Toxins Influence Foraging

Sheep preference for forage species after dosing them with tannins, saponins or alkaloids

All plants contain secondary metabolites (PSMs). These compounds can be toxic at high doses or can act in medicinal ways at low doses. PSMs often provide benefits to plants such as increased pest resistance, drought tolerance or competitive ability. Unfortunately, many of these compounds are toxic to animals (from insects to mammals) and reduce intake of plants.

Study 1

The objective of this study was to determine how different PSMs might affect the diet selection of sheep grazing forages with different PSMs: 1) alfalfa (saponins), birdsfoot trefoil (tannins) and tall fescue (alkaloids).

After the early morning dosing with tannins, saponins or an alkaloid (ergotamine) lambs were allowed to graze a pasture that contained birdsfoot trefoil, alfalfa, endophyte-infected tall fescue, and orchard grass.

Trial 1: Lambs gavaged with tannins spent more time grazing birdsfoot trefoil and tall fescue.

Trial 2: Lambs gavaged with saponons spent more time grazing tall fescue and the least time grazing alfalfa.

Trial 3: Lambs gavaged with ergotamie (alkaloid) spent more time grazing birdsfoot trefoil and the least time grazing tall fescue.

Lambs minimized the negative impacts of PSC by changing their foraging behavior to avoid over-ingesting any one PSC and by selectively increasing their preference for forages containing other PSMs.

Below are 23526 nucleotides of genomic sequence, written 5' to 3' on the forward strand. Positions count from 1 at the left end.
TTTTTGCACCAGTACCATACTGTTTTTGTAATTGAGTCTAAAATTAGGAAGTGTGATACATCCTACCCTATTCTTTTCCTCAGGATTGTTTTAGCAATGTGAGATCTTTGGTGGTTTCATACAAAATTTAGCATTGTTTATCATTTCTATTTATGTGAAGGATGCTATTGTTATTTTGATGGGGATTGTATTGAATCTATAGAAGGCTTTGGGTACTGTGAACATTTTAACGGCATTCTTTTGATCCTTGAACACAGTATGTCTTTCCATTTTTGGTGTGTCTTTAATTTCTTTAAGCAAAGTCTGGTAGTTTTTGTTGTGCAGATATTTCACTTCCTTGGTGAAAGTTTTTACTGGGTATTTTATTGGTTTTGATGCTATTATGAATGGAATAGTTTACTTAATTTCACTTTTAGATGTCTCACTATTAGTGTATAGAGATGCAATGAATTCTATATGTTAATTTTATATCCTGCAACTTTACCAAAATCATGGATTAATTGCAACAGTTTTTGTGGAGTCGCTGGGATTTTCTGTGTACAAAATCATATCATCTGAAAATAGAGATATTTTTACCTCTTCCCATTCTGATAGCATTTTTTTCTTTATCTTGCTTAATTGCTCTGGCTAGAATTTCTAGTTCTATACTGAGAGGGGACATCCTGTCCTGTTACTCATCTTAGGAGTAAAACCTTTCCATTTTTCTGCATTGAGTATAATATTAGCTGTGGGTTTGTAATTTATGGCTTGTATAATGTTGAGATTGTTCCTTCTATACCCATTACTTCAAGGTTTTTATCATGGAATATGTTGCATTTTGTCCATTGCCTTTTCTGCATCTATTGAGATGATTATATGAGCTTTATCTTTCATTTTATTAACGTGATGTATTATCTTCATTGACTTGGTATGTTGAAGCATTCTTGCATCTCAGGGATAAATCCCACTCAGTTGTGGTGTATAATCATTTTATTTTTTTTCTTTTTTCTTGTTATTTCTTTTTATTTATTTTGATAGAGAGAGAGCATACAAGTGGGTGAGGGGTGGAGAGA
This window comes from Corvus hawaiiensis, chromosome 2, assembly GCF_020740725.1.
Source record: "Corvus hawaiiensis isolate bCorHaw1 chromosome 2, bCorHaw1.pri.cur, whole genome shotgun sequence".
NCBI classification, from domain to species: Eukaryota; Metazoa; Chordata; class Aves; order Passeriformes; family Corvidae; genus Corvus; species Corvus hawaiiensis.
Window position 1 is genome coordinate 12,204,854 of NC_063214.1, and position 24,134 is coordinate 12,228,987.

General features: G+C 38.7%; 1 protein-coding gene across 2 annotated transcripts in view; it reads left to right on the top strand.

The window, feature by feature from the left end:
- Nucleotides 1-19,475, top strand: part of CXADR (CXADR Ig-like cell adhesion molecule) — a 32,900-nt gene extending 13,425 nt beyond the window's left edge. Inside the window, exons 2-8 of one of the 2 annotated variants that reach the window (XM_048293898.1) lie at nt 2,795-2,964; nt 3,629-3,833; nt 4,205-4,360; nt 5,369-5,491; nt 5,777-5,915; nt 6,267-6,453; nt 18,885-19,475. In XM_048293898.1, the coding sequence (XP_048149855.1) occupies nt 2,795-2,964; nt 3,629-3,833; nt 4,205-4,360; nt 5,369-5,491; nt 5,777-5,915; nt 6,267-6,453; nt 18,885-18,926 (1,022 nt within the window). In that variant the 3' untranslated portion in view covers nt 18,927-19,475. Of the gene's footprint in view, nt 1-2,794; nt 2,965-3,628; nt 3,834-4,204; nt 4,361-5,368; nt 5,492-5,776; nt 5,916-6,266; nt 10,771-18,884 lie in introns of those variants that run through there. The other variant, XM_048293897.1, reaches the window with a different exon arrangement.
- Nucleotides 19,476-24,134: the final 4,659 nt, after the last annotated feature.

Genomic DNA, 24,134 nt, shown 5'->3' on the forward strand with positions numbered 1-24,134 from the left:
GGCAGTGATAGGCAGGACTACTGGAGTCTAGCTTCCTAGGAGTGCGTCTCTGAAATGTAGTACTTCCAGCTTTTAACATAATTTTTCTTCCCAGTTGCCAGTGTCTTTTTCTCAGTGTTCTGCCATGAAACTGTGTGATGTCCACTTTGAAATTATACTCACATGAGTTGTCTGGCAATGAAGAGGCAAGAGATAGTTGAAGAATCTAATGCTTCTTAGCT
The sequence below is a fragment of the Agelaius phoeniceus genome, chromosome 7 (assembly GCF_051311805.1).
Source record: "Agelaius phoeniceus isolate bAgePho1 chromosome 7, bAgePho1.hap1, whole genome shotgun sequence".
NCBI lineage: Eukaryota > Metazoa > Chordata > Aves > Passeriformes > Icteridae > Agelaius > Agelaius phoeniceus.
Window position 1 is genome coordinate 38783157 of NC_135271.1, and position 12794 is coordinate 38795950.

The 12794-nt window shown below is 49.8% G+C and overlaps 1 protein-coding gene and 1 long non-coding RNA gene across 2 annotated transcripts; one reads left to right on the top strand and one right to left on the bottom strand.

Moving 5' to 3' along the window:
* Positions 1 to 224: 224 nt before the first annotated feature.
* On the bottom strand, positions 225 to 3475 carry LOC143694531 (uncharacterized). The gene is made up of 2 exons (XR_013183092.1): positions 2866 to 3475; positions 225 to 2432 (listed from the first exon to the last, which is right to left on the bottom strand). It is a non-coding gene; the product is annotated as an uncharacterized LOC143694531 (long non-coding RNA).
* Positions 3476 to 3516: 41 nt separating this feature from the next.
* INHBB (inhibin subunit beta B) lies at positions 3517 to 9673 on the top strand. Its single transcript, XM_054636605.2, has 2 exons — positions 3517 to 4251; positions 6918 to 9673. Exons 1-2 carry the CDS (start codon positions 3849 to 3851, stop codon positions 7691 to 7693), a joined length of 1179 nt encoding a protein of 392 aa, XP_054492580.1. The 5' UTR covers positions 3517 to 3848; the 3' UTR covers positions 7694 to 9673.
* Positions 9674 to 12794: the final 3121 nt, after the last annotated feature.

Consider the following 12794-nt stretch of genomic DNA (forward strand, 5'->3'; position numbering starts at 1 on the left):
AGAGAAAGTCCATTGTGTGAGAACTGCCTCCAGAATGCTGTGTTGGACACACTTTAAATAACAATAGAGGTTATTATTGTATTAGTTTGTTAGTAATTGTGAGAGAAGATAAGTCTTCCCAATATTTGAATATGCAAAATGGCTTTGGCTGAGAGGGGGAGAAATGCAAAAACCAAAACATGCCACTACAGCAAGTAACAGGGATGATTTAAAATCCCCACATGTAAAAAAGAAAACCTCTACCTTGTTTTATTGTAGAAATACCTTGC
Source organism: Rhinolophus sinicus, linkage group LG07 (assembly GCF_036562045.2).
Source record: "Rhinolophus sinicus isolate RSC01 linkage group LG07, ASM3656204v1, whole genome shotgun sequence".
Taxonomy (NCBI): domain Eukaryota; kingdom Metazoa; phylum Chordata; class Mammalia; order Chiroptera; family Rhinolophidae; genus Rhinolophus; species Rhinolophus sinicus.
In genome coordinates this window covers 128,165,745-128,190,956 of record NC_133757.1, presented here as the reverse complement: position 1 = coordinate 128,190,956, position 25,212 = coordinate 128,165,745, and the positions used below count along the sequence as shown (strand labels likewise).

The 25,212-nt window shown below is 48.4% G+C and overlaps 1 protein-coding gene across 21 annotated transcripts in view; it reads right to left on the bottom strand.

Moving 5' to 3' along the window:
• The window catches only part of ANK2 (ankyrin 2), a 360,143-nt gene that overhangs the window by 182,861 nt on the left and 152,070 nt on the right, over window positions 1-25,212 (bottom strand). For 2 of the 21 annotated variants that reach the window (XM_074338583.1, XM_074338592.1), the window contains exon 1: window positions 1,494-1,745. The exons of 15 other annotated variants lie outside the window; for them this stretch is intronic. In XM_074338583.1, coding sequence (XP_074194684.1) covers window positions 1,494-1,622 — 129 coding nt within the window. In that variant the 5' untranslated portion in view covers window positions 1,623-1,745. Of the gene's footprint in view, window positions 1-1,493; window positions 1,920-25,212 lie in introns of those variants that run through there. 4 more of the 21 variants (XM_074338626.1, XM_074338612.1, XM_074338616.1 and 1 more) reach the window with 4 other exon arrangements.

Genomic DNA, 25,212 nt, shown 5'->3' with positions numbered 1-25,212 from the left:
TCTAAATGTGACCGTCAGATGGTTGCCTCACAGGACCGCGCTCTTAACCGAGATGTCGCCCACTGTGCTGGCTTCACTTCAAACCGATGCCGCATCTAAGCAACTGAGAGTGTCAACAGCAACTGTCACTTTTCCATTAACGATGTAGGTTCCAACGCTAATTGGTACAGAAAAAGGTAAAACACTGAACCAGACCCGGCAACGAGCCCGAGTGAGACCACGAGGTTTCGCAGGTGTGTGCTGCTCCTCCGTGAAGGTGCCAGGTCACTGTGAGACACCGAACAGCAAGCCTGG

Reference: Villalba, J.J., F.D. Provenza, A.K. Clemensen, R. Larsen, and J. Juhnke. 2011. Preference for diverse pastures by sheep in response to intraruminal administrations of tannins, saponins, and alkaloids. Grass Forage Sci. 66: 224–236.

Study 2

The objective of this study was to determine how tannins might affect the diet selection of sheep grazing varieties of alfalfa, birdsfoot trefoil and tall fescue with high and low levels of saponins, tannins and alkaloids, respectively.

Trial 1: Lambs that were gavaged with tannins and water and then sent out to graze increased their intake of the high-saponin alfalfa and the high-alkaloid tall fescue compared to lambs gavage with only water (controls).

Trial 2: Lambs gavaged with tannins and then offered choices among the three high-PSM varieties of the forages ate more high-alkaloid tall fescue and less high-tannin birdsfoot trefoil compared to controls.

Lambs changed their diet selection as a function of the presence/absence of tannins in their rumens.

Thus ruminants are able to recognize the negative effects of eating forages high PSMs, and adjust diet selection to complement their current biochemical state. Providing pastures with multiple plant species are likely to increase intake and reduce any ill effects of any one PSM on grazing ruminants.

Reference: Lisonbee, L.D., J.J. Villalba, and F.D. Provenza. 2009. Effects of tannin on selection by sheep of forages containing alkaloids, tannins and saponins. J. Sci. Food Agric. 89:2668-2677.